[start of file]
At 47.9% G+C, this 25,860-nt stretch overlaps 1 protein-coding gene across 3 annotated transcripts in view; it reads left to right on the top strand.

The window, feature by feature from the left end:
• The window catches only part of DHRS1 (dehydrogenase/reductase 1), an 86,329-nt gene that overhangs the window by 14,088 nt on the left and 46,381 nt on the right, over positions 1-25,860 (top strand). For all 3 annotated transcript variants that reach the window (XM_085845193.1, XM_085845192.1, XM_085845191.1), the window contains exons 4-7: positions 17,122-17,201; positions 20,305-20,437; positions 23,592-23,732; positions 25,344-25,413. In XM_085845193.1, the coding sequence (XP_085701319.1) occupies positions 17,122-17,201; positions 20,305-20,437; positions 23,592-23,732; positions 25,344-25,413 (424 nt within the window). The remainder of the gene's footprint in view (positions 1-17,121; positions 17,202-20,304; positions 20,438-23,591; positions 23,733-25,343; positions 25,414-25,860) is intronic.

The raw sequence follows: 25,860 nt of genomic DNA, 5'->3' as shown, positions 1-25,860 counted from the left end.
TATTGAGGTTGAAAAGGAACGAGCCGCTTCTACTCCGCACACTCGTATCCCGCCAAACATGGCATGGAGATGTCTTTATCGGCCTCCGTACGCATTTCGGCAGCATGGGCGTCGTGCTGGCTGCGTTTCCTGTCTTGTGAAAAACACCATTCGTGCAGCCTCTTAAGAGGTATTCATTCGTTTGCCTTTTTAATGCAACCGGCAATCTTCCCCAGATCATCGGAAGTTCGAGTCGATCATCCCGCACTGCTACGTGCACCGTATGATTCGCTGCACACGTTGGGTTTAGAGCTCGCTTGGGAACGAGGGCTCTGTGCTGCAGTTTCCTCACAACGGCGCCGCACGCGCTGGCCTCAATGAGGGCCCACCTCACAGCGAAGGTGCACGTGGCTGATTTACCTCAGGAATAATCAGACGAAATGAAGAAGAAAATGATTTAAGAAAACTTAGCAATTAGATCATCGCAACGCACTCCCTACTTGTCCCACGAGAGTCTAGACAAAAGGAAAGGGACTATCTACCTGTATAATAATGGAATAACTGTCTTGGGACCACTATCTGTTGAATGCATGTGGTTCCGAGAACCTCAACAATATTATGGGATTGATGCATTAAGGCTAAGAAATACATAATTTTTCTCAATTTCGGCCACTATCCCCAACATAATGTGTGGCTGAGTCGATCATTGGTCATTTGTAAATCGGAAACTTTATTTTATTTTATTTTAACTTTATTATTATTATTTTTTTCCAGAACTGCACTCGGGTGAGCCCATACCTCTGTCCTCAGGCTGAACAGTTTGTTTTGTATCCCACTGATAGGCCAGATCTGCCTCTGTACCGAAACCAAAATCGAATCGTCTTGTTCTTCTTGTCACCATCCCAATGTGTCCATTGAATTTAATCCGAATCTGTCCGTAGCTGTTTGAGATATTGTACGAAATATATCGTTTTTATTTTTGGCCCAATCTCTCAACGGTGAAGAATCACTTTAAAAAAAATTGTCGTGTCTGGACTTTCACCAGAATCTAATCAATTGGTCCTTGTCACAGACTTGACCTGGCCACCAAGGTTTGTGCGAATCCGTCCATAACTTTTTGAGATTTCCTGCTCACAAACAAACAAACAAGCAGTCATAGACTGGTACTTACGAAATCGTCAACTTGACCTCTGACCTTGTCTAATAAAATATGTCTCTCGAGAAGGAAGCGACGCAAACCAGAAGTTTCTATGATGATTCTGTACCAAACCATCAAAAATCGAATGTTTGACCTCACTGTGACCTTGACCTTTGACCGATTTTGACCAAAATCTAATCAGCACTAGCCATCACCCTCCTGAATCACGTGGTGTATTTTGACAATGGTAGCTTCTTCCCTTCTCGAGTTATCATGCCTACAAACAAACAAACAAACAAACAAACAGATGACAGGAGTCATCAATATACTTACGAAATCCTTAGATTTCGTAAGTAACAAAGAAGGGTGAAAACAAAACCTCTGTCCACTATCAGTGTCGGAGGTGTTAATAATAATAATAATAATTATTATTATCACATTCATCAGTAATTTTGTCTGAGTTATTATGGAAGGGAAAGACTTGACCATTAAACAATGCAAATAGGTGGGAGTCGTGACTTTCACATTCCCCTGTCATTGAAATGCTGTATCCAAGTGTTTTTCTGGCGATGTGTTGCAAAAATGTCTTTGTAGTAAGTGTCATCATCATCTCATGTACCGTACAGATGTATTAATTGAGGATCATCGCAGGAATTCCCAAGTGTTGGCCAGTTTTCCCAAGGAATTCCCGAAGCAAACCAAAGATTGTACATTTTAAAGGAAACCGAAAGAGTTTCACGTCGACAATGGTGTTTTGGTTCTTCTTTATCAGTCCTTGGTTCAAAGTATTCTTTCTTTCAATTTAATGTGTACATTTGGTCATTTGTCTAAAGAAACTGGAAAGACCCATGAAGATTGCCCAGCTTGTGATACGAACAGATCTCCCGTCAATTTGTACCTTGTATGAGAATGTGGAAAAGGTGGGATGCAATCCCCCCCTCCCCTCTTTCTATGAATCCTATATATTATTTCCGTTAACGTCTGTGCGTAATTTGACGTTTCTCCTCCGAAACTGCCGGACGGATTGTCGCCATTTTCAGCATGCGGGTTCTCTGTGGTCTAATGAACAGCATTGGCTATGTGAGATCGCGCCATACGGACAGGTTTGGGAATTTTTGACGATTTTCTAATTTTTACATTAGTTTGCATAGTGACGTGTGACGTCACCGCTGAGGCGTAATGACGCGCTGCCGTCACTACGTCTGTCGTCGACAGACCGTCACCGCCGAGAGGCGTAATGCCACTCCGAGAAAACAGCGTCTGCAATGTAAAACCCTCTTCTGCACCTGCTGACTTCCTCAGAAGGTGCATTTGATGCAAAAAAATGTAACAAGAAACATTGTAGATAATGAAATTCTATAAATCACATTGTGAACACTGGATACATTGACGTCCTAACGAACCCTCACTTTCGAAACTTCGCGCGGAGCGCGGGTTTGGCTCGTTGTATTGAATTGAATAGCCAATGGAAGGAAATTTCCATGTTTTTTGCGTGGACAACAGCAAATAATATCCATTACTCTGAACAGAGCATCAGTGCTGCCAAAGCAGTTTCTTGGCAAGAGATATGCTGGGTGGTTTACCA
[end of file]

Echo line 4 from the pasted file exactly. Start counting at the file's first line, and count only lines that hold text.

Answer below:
The raw sequence follows: 25,860 nt of genomic DNA, 5'->3' as shown, positions 1-25,860 counted from the left end.